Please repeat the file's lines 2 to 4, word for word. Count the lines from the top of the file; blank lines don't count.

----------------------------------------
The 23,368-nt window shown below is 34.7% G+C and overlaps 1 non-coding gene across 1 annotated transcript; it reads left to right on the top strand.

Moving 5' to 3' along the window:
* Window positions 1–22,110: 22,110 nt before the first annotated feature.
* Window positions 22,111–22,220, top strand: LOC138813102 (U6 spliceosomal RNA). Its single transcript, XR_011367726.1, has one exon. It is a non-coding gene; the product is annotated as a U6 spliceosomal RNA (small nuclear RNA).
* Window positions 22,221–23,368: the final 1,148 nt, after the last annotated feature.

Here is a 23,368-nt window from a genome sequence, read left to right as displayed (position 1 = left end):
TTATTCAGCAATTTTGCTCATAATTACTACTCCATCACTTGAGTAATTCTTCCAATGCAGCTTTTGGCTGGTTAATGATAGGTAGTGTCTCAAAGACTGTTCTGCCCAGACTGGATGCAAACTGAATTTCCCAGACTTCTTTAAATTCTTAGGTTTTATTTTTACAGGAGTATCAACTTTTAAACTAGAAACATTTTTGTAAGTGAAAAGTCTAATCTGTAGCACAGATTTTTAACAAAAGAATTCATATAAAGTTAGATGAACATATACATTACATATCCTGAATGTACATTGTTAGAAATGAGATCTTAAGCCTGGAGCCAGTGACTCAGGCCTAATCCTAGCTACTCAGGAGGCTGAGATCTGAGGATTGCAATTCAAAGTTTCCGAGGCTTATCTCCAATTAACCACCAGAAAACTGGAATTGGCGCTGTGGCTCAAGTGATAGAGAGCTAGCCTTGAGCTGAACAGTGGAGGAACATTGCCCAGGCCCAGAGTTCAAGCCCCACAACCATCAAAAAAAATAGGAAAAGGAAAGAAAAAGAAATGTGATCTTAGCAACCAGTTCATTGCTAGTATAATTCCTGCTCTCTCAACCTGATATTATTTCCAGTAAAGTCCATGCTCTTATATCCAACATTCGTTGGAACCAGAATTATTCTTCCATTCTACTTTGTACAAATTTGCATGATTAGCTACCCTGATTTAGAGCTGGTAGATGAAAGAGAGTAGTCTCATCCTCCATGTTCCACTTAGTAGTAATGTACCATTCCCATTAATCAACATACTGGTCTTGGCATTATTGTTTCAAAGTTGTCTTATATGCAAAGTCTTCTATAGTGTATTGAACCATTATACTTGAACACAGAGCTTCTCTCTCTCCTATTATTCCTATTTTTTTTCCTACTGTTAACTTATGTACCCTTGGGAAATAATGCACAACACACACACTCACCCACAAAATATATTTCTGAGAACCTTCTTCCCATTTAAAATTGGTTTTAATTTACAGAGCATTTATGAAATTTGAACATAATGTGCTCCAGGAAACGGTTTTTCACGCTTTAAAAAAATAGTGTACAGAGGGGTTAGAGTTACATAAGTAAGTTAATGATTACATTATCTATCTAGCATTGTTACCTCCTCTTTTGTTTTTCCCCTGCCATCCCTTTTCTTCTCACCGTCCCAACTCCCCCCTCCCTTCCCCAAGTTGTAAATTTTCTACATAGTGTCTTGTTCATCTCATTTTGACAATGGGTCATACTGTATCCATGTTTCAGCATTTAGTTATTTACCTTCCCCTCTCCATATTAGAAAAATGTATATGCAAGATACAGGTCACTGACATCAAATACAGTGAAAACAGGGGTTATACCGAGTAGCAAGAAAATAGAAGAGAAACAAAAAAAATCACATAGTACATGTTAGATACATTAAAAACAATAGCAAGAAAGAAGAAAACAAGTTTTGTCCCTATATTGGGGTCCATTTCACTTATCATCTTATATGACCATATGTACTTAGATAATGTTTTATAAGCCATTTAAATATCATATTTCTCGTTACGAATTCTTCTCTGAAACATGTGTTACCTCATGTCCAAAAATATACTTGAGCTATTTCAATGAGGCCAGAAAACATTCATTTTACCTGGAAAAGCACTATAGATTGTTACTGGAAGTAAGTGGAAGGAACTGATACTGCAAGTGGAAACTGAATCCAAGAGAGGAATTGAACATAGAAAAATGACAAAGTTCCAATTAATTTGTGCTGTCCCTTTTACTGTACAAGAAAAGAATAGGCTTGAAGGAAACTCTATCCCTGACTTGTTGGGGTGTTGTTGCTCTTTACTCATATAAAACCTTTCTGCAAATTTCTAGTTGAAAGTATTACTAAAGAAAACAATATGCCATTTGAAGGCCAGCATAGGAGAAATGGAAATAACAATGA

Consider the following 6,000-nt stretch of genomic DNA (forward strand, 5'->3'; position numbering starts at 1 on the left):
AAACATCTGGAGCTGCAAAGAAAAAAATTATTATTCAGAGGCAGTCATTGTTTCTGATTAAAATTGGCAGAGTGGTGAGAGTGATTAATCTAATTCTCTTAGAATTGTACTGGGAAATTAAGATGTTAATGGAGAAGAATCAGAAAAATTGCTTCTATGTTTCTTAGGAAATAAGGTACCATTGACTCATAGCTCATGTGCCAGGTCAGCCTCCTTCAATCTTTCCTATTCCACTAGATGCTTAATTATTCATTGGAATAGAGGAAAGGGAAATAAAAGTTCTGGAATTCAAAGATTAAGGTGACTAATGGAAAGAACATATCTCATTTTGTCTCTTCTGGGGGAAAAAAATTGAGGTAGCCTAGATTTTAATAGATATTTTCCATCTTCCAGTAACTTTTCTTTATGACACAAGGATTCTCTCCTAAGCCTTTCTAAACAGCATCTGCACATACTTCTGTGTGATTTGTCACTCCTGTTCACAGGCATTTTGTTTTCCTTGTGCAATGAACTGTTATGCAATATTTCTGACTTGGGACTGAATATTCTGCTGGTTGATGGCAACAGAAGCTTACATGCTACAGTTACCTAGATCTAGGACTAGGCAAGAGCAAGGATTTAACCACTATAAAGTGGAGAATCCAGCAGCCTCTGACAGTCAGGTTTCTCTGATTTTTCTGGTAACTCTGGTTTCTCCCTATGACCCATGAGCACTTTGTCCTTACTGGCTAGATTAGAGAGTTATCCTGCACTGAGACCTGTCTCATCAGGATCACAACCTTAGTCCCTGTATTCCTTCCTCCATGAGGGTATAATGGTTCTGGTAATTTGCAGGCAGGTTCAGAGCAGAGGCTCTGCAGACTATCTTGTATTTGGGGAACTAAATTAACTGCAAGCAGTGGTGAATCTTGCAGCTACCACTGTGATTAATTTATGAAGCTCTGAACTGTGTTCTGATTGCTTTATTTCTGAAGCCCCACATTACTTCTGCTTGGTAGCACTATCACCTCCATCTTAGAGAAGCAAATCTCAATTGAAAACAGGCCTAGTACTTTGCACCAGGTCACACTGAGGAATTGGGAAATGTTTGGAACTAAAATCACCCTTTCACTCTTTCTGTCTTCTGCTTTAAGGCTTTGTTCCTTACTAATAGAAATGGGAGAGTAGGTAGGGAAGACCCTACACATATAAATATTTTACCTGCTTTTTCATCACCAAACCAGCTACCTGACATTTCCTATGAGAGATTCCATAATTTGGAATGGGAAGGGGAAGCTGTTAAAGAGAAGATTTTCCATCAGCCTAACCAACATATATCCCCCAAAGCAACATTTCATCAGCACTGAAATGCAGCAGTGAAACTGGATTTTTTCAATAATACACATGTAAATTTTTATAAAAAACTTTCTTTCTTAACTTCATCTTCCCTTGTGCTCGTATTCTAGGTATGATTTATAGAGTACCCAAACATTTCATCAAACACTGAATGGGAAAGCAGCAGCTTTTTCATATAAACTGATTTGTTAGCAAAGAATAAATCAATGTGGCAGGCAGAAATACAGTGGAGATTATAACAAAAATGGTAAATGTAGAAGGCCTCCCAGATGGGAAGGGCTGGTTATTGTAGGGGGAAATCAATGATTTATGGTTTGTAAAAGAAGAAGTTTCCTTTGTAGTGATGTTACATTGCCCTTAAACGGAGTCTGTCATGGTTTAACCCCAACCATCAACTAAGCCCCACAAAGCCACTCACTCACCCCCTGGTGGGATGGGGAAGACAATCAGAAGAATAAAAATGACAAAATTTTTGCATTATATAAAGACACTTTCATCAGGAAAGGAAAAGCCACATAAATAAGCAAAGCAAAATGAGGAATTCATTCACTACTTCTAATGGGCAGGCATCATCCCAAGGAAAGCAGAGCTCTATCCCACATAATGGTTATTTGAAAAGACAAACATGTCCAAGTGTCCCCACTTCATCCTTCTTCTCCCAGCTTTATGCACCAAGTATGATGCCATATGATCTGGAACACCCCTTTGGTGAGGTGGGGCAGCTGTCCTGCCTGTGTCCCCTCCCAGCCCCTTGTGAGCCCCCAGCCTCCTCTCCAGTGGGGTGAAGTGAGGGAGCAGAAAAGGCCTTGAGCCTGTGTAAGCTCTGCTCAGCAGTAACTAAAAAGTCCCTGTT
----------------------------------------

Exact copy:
Moving 5' to 3' along the window:
* Window positions 1–22,110: 22,110 nt before the first annotated feature.
* Window positions 22,111–22,220, top strand: LOC138813102 (U6 spliceosomal RNA). Its single transcript, XR_011367726.1, has one exon. It is a non-coding gene; the product is annotated as a U6 spliceosomal RNA (small nuclear RNA).